Without a doubt, the single most cited article that I’ve come across is The Simple Art of Murder by Raymond Chandler. Virtually every scholarly article on the American school of detective writing references this article. This therefore appears to be the lynch-pin of scholarship on the Hard Boiled detective, without which everything gets fragmented. In it, Chandler makes a large number of relatively bold claims, and while it is not itself Scholarly ™ in the sense of a peer-reviewed journals, it is clear that Chandler writes from a position of knowledge, as well as acknowledged skill in the field he critiques.
In some ways, my thesis too is a response to Chandler’s essay, and it would perhaps take an even longer work to fully articulate a response to it. I will examine a number of his claims in subsequent posts. At the highest level of summary abstraction, the essay is about the aspiration for detective fiction to transcend the formulaic and become an art form on an even footing with literature generally.
It is an argument that I feel a lot of sympathy towards, and one which has been centrally relevant to the production of “entertainment” as opposed to “art” since we invented either. This argument feels particularly pertinent when discussing the modern Hollywood Blockbuster ™, most of which are driven fairly much entirely by formulaic considerations (boy-meets-girl, boy-meets-adversity, boy-kicks-arse, boy-explodes-everything). Chandler doesn’t accept that Detective Fiction should settle and contort into its formula at the loss of artistic merit, and I think the analogy today is rejecting stifling genre conventions in favour of more thoroughly creative films.
Interestingly, Chandler’s only real stab at how this synthesis of formula and art should be done is to speculate on realism. Great art has never required realism (think about Aeschylus!) but I think what he means is that the art must resonate with the audience. Realism here is, I speculate, shorthand for real-feeling. If a work feels too artificial, or too improbable, it can dampen the emotional response. On some level then, Chandler is also asking authors and implicitly their audiences, to engage with murder mysteries in an emotional as well as intellectual way. I don’t suppose he intends us to weep for every victim and lament the injustice which was rife in his novels; something lesser, but still significant.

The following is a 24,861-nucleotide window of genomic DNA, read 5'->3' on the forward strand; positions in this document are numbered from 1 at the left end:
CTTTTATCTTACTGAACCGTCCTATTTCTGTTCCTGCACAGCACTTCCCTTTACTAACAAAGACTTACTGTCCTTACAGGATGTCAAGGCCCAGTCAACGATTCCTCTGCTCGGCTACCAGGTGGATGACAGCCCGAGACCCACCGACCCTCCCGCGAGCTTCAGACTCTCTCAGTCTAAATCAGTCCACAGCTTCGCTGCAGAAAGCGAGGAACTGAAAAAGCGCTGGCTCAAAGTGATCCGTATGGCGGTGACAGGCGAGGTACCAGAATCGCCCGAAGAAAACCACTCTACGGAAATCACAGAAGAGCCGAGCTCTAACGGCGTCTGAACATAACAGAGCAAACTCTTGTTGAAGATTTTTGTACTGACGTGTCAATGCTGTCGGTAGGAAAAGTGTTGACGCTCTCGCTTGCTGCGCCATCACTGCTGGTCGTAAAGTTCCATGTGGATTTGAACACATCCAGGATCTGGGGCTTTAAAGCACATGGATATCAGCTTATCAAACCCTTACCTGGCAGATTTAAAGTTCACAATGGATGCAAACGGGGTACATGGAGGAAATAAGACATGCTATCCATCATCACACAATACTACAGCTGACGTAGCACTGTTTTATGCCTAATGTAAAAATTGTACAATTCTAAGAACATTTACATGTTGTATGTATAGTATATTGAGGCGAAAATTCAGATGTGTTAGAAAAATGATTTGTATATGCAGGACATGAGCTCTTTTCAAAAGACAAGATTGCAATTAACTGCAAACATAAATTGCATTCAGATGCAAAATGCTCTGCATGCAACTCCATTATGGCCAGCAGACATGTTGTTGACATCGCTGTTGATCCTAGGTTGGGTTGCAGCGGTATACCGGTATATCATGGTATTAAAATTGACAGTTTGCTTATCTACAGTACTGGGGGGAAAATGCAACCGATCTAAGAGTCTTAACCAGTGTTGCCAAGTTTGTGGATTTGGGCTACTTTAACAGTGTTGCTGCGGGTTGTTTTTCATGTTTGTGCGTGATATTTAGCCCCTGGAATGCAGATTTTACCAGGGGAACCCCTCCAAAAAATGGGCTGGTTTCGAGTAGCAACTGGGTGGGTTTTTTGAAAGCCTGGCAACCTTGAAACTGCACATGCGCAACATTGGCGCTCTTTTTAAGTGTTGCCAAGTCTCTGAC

Spotting the difference between a facile shell and a deep artistic work can be difficult, and especially when formula fiction is involved. For example, I’ve always thought Dead Reckoning to be a cheap and obvious pastiche of The Big Sleep. Its rating of 7.1 on IMDB and 67% Fresh on RottenTomatoes would tend to imply that others have viewed it more generously, though far below The Big Sleep‘s 8.2 & 96%Fresh. Choose your own least favourite detective and you’ll find his aficionados lurking just out of site. I’ve even met people who like Miss Marple.
This call for artistic aspirations feels timely and relevant and provoking in critical literature stretching back 61 years. I wonder sometimes what Chandler would make of the adoption of the detective as virtually the central staple of fictional television. I wonder whether watching Castle is any different to picking up an edition of Black Mask. Is it Art(tm)? Does it aspire to be?
By word count, the largest section of the essay is devoted to the mechanics of how murders are investigated in the classical school, and he heaps particular scorn on two novels I haven’t read: “Trent’s Last Case” and “The Red House”. In essence, he looks at each step of the investigation as it unfolds and points out the way in which it is deficient and the kind of sleight-of-hand which is needed to ensure that the audience doesn’t rebel.
He picks on this particular weakness mostly to reinforce his own perception of “realism”. He means to show that because the story mechanics of the mysteries rely on these unlikely situations and unlikely approaches to investigation, that they are an inferior creative product. These sections feel in some ways like Chandler is picking the low-hanging fruit though because most fiction relies on a certain unlikely congruence of circumstances to work at all. Chandler’s own writing is often underpinned by a casual acceptance of deeply tangled situations, so that while the crime itself may be simple and simply investigated, the situation leading to the crime can sometimes defy belief.